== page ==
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Longitudinal Study: LSAC
Title: Executive functioning, ecological and biological predictors: Longitudinal evidence
Authors: Walker, Sue 
Shahaeian, Ameneh 
Harrison, Linda 
Publication Date: 8-Jul-2014
Keywords: Early Childhood
Self regulation
Executive function
Abstract: To be able to perform as successful adults children need to develop certain skills throughout the early years. Specific attention during this period is made to flexibility, creativity, self-control and discipline, all of which are seen to be part of executive functioning (Diamond & Lee, 2011). A large body of research has shown that having a higher level of executive functioning is related to better school outcomes (Bierman, Nix, Greenberg, Blair, & Domitrovich, 2008; Blair & Razza, 2007); however, longitudinal evidence for very early predictors of executive functions and related skills, such as self-regulation, is scarce (Bernier, Carlson, & Whipple, 2010). The current study aims to look at early predictors of self-regulation from birth to age 6-7years. Participants were 3418 children in the Birth cohort of the Longitudinal Study of Australian Children (LSAC). Parent interview, teacher questionnaire and child assessment data from the first four waves of LSAC (2004 – 2010) were used in the analyses. Executive functioning skills were assessed through a teacher-rated measure of behavioural self-regulation at Wave 4 (age 6-7 years). Predictors were measures of children’s sex, ethnicity, temperament and the family environment, including socio-economic position (SEP), quality of parent-child interaction, and the quality of the home learning environment. Results showed that child sex, ethnicity and temperament and family SEP were better predictors of self-regulation/executive functioning in the classroom than the quality of the parent-child relationship. The quality of the home learning environment, specifically, the number of books in the home and the number of minutes the child enjoyed being read to, were also significant predictors. In the final model, explaining 9.3% of the variance, the best predictor was child sex (female, B = .241, p < .001), followed by SEP (B= .161, p< .001), the number of books in the home (B = .040, p < .05) and the number of minutes the child enjoyed being read to (B = .039, p < .05). Results indicate that executive functioning skills can be enhanced through improving the quality of the home learning environment, specifically by having more books in the home and reading to the child in the early childhood years.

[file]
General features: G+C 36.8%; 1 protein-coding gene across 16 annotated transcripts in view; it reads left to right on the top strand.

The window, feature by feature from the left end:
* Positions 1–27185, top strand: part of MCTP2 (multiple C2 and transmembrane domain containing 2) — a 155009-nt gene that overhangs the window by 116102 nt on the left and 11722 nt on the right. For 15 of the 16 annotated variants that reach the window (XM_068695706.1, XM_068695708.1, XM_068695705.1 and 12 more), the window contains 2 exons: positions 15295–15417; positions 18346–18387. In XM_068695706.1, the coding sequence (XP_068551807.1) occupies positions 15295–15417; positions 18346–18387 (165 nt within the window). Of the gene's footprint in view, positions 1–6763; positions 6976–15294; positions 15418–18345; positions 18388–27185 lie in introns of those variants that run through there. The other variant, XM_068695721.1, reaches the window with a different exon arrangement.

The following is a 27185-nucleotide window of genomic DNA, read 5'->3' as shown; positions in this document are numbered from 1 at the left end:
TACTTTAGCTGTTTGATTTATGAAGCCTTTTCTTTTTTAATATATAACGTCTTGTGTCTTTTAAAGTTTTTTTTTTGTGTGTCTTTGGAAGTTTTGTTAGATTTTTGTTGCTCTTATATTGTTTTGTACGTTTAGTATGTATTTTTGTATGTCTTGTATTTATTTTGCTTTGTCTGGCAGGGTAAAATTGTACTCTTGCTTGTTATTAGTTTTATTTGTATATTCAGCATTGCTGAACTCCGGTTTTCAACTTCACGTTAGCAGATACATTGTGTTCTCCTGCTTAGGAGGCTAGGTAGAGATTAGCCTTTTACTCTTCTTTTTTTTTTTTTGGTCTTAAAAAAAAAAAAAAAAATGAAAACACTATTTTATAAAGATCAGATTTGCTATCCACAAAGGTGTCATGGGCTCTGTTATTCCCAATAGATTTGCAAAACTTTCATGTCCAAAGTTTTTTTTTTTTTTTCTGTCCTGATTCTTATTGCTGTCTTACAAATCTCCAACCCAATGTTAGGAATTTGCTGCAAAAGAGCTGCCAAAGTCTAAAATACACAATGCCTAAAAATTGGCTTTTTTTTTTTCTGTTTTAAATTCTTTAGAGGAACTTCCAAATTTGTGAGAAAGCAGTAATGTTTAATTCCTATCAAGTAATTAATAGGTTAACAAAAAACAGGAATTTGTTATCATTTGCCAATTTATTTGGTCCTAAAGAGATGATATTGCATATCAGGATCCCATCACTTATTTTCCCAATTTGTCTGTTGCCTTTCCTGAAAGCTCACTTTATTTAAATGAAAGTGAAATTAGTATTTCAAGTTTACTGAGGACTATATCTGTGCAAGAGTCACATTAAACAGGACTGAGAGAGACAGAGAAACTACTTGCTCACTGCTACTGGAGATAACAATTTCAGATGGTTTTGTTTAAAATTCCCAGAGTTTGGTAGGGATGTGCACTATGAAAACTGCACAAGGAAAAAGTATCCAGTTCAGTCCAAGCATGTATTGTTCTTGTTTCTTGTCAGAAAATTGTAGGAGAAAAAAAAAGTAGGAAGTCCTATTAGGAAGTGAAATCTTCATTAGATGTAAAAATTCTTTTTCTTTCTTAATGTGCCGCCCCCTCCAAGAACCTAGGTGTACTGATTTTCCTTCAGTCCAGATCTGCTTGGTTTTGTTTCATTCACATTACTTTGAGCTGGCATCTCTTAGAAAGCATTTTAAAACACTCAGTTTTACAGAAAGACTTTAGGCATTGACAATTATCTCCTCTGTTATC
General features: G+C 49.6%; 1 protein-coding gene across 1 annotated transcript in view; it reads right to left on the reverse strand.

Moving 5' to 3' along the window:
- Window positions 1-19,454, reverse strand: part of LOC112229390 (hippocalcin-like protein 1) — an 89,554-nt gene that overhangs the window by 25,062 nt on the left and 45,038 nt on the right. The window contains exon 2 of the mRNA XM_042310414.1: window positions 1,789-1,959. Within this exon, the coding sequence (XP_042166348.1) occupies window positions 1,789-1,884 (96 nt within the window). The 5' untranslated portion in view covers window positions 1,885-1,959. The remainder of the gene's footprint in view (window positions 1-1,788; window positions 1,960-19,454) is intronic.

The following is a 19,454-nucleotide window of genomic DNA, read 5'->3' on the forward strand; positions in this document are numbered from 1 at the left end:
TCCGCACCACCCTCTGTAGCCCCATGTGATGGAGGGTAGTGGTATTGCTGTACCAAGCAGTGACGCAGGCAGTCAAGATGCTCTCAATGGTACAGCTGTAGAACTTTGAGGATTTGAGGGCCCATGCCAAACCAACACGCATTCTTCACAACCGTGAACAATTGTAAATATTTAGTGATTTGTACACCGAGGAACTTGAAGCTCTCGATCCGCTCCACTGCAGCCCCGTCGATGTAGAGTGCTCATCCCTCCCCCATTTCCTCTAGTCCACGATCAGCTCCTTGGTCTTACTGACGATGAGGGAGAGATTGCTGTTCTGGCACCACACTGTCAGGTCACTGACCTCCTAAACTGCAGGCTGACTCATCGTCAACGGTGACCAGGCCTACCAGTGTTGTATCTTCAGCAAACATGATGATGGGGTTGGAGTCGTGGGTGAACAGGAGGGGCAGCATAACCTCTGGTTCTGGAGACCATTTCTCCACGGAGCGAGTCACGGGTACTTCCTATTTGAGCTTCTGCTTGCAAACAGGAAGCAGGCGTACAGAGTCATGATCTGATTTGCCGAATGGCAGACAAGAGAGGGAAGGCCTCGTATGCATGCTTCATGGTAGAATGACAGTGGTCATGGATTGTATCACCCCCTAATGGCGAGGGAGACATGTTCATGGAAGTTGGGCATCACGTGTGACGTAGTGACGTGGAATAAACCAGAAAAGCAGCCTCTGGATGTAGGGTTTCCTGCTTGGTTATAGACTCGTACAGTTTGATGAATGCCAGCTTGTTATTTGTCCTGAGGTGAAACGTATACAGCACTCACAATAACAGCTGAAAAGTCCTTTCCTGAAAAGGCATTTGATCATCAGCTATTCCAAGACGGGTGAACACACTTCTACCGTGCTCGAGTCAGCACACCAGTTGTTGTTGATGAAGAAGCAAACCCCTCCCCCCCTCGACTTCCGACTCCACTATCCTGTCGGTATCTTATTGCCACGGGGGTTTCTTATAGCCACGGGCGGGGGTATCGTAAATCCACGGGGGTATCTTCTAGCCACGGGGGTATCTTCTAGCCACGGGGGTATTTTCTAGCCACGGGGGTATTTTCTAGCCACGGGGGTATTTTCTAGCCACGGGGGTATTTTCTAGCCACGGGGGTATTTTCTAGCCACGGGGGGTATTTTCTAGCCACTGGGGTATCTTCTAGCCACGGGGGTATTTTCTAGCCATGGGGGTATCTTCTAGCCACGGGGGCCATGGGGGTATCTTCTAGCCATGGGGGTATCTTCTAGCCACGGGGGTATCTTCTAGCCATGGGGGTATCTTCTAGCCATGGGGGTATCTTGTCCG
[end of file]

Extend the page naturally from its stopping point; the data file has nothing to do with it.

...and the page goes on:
Conference: International Society for the Study of Behavioral Development
Conference location: Shanghai, China
Keywords: Children -- Outcomes; Child Development; Children -- Early childhood
Research collection: Conference Presentations
Appears in Collections:Conference Presentations

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